Sybrina Fulton 
Michelle Bruzzese Photography
November 27, 2017 03:51 PM

Sybrina Fulton’s life as she knew it ended on February 26, 2012. That’s when her 17-year-old son, Trayvon Martin, who was unarmed, was fatally shot in Sanford, Florida, by a neighborhood-watch volunteer for his gated community. 

“I have to endure this every single day,” Fulton tells PEOPLE in a recent interview. “It’s not like an illness, that’s here and goes away and comes back again. It’s constant.”

After her unimaginable loss, Fulton discovered some relief when she reached out to other moms who have lost children to gun violence. Now, she plans annual peace walks in her home state of Florida, works with legislators on gun violence laws and travels around the country speaking at colleges and churches about preventing senseless shootings.

“I didn’t grieve by sitting in the corner and doing nothing,” says Fulton, a Miami resident. “I was able to grieve by working with others, and that is how I believe I was able to move forward.” 

Fulton created the non-profit Trayvon Martin Foundation two months after her son’s death sparked national outrage and helped lead to the Black Lives Matter movement. In 2013, the shooter, George Zimmerman, was found not guilty of second degree murder.

Trayvon Martin
Trayvon Martin Martin Family/AP

Last year, she was named as one of PEOPLE’s 25 Women Changing the World.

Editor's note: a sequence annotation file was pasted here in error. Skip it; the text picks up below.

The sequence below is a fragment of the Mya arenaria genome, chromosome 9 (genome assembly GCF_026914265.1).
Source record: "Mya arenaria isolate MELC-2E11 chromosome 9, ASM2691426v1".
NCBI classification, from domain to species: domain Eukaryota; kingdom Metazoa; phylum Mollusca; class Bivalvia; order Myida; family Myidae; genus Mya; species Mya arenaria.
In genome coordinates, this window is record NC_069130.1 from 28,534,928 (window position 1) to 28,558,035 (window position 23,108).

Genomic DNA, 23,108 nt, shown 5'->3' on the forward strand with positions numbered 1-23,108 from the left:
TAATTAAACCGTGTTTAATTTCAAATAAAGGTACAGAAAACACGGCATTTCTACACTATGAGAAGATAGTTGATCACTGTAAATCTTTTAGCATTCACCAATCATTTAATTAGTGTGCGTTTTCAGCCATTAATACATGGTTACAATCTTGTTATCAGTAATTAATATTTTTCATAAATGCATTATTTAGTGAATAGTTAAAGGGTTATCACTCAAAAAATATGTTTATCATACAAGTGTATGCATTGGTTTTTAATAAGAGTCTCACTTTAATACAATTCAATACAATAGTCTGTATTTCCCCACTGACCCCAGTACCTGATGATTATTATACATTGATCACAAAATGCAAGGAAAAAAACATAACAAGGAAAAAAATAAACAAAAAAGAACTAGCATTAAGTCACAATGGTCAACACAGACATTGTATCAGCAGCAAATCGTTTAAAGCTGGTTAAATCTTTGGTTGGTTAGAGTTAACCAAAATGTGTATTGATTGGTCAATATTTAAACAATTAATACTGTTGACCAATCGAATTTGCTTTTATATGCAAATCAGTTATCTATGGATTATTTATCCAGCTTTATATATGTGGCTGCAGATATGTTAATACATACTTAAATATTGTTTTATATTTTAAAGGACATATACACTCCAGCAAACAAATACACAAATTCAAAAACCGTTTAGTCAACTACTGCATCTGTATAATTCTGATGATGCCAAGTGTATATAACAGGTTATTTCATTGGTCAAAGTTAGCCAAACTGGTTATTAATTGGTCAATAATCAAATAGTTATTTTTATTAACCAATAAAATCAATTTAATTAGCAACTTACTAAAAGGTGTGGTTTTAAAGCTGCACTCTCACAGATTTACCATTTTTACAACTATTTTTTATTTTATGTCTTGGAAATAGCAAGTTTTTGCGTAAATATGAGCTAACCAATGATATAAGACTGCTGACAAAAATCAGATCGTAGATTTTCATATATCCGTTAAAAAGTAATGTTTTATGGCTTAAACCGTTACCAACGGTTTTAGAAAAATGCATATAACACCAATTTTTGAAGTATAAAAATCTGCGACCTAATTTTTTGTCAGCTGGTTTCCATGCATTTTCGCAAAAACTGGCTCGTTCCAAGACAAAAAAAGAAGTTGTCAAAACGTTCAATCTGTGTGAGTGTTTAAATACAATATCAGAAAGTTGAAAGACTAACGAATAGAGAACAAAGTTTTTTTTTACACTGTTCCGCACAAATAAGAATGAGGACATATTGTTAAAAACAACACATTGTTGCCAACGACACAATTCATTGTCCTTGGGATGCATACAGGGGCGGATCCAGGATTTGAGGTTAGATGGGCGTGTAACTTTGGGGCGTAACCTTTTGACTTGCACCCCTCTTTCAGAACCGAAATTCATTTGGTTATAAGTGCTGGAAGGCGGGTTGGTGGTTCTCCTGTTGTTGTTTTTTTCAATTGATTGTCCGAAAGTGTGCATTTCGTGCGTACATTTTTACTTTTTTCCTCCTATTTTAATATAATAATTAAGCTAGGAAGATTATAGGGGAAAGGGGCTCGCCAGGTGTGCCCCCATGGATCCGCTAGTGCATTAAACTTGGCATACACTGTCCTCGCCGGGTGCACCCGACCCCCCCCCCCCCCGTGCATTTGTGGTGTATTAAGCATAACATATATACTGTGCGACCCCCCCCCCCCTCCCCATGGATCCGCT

Recently, Fulton forged a connection over anti-violence advocacy with Gbenga Akinnagbe, star of HBO’s The Wire and The Deuce

In a recent interview with PEOPLE, Akinnagbe tells PEOPLE, “I feel like there is no reason for me not to stand up for other people, if this is what this woman does every single day after losing her child.”

 On November 28, at 7 p.m., Akinnagbe will host a discussion with Fulton at ABC Home in New York to benefit the foundation’s work.

Gbenga Akinnagbe
Gabriel Olsen/Getty

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“A lot of the evening will be focused on turning tragedy into triumph, turning tragedy into fuel,” says Akinnagbe.

Fulton — a full-time volunteer for the nonprofit — used her tragedy to create the foundation’s Circle of Mothers, a group of moms over 400 strong, almost all of whom have lost their children to gun violence. The aim of the group is to support and heal each other — and to come up with solutions to prevent other mothers from losing their children.

“It was something I needed that wasn’t in place at the time,” she says.“They’ve lost a child, it’s the ultimate grief.”

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